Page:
Edward L. Pierce, Memoir and letters of Charles Sumner: volume 3, Chapter 36: first session in Congress.—welcome to Kossuth.—public lands in the West.—the Fugitive Slave Law.—1851-1852. (search)
my eyes are bleared with tears. God bless you ever and ever, my noble, well-tried, and eternally dear friend! Sumner's lodgings in Washington, engaged on a visit he had made there in October for the purpose, were at D. A. Gardner's, New York Avenue, between Fourteenth and Fifteenth streets, on the same floor with the street. His simple breakfast of coffee, roll, and eggs was taken in his room. He took his dinner, his only other meal, at a French restaurant, where a few weeks later Judge Rockwell of Connecticut, member of Congress, and Sibbern, the Swedish minister, joined with him in a mess. He was present in the Senate Dec. 1, 1851, the first day of the Thirtysecond Congress. His colleague, John Davis, being absent from his seat, though in Washington, when the session began, his credentials were presented by Mr. Cass, whom he invited to do the service as his oldest personal friend in the body. The other senators who took the oath at the same time were Hamilton Fish of New Y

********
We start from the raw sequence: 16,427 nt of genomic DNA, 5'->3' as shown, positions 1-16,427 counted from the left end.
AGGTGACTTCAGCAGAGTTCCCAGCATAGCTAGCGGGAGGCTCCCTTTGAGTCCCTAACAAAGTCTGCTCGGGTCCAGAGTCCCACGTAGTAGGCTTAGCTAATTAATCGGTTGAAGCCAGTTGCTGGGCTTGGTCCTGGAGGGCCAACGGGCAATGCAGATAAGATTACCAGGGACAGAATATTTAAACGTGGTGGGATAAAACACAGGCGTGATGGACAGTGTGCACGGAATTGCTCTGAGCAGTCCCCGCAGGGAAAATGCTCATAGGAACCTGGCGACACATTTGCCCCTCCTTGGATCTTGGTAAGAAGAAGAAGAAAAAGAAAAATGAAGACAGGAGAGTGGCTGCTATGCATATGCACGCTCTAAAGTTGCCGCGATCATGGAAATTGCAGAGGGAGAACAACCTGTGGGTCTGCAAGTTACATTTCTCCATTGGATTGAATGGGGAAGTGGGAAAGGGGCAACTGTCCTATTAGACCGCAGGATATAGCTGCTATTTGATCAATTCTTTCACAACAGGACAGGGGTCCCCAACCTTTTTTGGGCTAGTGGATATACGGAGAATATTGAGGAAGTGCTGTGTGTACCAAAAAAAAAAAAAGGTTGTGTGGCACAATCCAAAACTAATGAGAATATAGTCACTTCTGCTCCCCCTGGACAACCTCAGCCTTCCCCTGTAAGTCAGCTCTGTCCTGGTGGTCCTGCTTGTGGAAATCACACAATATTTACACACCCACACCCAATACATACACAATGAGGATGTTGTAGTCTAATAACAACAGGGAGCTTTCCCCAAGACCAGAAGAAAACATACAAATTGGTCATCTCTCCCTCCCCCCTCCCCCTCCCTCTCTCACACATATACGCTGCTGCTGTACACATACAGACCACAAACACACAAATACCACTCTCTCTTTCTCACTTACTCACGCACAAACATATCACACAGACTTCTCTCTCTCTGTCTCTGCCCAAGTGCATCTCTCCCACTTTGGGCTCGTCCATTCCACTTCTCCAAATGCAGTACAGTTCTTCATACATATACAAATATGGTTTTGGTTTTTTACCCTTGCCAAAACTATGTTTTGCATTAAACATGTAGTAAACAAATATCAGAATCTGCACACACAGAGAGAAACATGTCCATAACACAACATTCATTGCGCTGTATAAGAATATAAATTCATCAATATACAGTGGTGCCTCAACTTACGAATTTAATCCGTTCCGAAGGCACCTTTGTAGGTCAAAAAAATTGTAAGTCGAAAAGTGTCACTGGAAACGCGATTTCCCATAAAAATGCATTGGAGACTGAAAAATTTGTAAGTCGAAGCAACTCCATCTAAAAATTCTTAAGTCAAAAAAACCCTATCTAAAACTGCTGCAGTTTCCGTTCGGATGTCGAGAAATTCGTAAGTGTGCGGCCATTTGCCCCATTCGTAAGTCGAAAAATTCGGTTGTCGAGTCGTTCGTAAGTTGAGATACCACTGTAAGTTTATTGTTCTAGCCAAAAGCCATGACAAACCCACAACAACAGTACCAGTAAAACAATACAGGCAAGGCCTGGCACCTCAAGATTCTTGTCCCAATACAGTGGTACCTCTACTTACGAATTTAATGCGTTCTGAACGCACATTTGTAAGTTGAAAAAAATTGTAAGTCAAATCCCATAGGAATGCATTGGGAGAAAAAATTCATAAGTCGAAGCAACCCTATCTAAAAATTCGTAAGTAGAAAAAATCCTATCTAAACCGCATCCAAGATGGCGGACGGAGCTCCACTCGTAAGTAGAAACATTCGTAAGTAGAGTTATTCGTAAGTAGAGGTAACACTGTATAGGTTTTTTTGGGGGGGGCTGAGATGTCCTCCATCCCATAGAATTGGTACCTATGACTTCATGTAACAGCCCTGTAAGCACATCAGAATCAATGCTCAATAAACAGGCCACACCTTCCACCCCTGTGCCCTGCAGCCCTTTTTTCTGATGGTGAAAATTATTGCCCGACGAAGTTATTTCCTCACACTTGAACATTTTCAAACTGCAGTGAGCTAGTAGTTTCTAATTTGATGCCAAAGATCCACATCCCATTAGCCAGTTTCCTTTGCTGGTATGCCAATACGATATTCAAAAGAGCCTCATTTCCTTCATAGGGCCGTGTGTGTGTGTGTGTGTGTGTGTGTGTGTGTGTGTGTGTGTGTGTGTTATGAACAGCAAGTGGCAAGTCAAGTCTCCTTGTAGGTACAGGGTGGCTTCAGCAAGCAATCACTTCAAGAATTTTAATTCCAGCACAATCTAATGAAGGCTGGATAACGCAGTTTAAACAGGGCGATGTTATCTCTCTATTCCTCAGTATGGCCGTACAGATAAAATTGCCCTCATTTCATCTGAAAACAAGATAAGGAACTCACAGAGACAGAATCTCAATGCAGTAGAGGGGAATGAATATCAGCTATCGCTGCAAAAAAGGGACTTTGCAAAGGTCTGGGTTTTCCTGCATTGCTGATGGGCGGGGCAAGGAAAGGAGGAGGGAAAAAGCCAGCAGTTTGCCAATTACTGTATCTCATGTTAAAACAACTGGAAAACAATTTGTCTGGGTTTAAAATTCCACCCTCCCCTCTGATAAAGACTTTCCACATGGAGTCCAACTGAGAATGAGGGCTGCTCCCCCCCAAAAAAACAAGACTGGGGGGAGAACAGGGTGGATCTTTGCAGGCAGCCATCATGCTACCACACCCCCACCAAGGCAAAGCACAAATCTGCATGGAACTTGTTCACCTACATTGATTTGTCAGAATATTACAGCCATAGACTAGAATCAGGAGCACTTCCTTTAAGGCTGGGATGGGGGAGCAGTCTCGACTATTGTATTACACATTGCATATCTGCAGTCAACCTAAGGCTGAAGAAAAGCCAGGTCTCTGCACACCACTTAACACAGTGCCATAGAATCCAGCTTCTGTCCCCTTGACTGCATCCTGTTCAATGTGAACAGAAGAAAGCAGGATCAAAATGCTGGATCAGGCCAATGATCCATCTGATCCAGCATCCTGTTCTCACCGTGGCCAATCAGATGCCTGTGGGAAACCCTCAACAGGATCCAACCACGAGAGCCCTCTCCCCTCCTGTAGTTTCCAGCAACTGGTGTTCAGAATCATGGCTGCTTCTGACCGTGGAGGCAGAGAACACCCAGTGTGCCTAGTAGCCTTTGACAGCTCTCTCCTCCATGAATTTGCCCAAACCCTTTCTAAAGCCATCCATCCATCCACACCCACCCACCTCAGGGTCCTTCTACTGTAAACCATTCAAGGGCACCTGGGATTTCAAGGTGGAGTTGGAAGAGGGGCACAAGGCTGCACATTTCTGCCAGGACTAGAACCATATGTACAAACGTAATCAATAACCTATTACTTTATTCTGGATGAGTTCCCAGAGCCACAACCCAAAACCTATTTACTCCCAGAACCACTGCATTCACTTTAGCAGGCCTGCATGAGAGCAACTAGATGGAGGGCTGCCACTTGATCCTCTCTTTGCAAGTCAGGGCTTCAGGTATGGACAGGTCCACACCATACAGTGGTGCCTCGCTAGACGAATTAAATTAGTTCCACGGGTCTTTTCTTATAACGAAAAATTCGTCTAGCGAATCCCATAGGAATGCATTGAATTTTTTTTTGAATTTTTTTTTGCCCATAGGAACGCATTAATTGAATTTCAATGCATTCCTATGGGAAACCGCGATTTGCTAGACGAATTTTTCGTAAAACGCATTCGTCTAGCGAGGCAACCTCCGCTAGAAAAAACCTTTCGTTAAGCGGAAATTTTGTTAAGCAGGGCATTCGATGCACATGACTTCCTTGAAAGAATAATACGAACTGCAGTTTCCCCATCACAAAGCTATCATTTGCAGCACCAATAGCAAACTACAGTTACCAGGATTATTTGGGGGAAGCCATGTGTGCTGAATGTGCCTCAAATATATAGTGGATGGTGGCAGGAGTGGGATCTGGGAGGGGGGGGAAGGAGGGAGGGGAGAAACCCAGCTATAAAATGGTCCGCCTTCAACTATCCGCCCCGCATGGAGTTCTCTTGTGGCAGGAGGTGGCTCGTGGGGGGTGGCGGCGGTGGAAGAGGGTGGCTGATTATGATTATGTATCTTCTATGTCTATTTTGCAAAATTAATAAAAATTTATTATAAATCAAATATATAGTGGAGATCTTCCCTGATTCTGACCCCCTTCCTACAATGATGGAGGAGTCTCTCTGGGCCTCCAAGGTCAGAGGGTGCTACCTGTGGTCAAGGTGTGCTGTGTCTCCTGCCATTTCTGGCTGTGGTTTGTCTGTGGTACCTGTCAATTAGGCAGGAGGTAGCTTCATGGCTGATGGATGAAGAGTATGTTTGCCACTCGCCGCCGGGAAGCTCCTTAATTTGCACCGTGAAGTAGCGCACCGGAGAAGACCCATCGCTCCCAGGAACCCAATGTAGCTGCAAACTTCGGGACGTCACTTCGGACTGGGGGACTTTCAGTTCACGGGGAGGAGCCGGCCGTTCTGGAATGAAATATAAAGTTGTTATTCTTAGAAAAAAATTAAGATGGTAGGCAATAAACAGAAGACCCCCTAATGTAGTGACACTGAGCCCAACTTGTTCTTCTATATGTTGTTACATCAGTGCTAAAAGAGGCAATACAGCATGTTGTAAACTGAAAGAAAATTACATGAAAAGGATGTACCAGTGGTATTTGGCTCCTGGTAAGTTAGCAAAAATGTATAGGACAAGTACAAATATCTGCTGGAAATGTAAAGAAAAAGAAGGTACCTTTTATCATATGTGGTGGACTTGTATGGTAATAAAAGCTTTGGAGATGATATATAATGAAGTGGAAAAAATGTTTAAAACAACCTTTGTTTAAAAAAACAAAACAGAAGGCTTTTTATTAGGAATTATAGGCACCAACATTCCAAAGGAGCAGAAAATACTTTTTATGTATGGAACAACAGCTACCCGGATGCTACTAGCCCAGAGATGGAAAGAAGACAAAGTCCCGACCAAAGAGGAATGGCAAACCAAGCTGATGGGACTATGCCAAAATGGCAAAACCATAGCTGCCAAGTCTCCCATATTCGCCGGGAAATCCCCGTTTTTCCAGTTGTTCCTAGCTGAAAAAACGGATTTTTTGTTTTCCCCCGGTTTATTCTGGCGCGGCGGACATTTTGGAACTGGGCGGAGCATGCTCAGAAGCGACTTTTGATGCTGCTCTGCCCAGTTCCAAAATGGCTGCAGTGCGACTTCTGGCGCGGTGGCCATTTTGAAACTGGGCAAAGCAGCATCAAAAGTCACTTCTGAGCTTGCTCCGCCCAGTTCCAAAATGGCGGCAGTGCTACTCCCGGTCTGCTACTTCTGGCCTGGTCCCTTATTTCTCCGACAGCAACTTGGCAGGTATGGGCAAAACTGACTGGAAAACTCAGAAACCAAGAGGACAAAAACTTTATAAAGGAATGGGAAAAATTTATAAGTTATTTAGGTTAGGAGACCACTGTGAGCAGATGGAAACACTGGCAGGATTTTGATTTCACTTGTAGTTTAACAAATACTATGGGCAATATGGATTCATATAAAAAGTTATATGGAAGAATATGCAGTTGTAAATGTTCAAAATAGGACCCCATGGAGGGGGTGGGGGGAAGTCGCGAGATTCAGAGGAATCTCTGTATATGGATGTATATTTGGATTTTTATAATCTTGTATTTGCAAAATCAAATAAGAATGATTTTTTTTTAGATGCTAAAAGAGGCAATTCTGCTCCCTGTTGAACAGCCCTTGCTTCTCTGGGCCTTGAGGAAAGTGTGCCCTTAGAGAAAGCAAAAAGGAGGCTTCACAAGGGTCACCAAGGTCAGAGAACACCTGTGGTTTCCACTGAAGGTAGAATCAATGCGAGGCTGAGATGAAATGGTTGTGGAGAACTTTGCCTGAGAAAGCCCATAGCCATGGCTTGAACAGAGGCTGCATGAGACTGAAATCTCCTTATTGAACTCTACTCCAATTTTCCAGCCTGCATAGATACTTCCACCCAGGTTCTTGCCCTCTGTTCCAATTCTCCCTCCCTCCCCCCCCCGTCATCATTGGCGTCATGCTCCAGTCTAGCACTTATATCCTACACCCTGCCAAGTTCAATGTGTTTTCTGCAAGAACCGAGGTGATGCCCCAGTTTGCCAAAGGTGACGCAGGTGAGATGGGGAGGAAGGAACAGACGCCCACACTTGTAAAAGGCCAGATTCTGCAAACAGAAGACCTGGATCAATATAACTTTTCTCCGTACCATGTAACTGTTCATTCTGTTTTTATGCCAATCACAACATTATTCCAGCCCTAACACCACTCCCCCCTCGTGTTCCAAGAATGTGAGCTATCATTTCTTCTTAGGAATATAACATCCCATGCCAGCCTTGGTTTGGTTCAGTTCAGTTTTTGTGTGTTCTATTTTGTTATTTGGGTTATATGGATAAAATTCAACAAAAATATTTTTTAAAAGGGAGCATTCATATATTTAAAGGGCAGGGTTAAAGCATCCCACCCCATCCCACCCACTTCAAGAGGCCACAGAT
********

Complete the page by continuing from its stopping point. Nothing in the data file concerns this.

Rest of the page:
Edward L. Pierce, Memoir and letters of Charles Sumner: volume 3, Chapter 37: the national election of 1852.—the Massachusetts constitutional convention.—final defeat of the coalition.— 1852-1853. (search)